I've also found several variations of prairie "grass" that will be glued to each sod block. I can, of course, try to use real dried grass, but so far I've seen only green grass, and I'd have to wait for it to dry and change color. This broom was in my stash and looks similar to dried grass, but it might not be flexible enough. When it's cut into very short lengths, it's likely to stick straight out instead of bending. That may be true of real grass as well.


This bag of vari-colored dried moss from Hobby Lobby has potential, but it may be too "curly" to  replicate wild prairie grass.



I picked up this bunch of something like seaweed from the shore of the lake where Robert was kayaking. It's too green, but I'm waiting to see whether it will turn a nice golden brown.



This is probably the perfect material to replicate the prairie grass that I need. I discovered it by accident when Robert bought some ears of corn at the store. Corn silk! Golden, light weight, flexible, easy to come by. I just have to let it dry out thoroughly. If it works as a grass substitute, we're going to be eating lots of corn for a while! 


I've come this far in my plans for the sod house, but the experimental phase will last a while longer. Then there's a floor plan to draw up; that won't be a demanding job, since there will be only one room in the soddy! But I will need to decide on the size, which I think will measure 14 by 16 inches on the inside, with a 20 by 22 inch exterior size. I'm still working on that decision, which must be made before I can cut and prepare the base board for the house. I'll also need to decide on the door, window, and chimney placement. This house will be the first that I've built that will be open in the back, thus making it possible - at last! - to have a front door and front windows. The completed soddy has a place reserved for it in our Nebraska Sandhills home, and it will rest on a centrally-located table, which will allow it to be viewed from all sides. I'm excited about that! I'm also excited to get started with the actual construction of this soddy, but I'm going to patiently plod along with the preliminary steps. I'll be back when I have some actual progress to show!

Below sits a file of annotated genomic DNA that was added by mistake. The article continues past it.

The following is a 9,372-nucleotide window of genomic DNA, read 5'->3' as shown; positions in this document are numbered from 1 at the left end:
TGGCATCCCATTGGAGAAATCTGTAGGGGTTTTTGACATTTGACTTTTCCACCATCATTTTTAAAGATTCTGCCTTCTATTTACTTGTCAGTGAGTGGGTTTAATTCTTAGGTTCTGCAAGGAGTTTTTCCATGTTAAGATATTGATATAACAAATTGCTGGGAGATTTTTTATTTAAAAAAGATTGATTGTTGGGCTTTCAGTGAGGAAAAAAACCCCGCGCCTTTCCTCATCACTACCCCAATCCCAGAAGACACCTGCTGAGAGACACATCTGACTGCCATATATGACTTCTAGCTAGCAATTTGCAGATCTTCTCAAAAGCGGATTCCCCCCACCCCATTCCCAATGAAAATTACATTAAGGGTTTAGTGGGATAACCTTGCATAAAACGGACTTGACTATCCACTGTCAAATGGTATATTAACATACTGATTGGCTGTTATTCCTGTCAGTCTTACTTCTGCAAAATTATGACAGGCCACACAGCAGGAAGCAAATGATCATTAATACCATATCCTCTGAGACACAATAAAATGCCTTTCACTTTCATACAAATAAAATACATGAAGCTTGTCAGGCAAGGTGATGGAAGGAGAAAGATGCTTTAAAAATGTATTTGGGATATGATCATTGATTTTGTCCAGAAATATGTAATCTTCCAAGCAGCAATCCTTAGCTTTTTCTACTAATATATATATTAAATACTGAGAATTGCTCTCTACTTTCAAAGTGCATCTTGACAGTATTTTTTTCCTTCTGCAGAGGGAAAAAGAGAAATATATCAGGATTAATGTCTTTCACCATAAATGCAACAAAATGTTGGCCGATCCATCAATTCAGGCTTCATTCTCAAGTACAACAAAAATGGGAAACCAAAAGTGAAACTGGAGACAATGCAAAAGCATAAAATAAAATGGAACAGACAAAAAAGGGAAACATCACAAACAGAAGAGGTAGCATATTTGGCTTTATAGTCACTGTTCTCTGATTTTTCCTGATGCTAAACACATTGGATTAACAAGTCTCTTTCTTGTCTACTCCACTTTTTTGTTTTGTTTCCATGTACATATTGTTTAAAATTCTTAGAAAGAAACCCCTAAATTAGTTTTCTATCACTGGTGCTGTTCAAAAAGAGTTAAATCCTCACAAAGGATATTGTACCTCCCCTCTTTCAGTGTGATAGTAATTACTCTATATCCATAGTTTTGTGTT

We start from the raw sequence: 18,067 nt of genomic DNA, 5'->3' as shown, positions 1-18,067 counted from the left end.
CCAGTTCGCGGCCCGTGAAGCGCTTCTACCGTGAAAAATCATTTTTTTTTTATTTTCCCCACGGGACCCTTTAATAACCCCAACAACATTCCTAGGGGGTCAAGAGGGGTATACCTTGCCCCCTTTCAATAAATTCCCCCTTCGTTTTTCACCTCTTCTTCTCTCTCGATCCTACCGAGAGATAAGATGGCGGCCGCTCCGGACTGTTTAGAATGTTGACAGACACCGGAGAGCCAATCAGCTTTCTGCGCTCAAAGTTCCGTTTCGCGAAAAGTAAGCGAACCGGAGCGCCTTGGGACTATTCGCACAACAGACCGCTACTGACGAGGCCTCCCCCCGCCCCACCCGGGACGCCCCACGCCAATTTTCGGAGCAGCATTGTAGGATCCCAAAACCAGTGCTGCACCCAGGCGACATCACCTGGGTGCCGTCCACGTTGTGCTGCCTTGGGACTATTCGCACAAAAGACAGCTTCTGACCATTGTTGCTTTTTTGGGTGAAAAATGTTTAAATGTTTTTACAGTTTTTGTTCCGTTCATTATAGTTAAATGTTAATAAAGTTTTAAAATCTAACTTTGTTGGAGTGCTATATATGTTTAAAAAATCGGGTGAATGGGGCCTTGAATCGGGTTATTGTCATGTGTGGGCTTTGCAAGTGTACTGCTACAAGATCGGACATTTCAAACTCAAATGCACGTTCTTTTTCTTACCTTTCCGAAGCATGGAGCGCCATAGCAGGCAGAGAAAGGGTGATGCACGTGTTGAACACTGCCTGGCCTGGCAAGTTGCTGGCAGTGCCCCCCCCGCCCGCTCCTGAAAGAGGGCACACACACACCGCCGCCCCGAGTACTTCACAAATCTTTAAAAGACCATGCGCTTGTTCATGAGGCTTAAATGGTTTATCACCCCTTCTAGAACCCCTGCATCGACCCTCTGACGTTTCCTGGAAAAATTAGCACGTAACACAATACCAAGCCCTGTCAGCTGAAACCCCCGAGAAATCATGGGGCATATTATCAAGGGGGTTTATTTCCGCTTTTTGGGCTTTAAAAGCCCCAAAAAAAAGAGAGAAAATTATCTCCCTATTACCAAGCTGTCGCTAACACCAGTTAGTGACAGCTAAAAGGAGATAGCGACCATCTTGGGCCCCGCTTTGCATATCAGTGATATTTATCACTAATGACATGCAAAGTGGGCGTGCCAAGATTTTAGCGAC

I hope you're enjoying your summer - I'm wishing you a long and lazy one.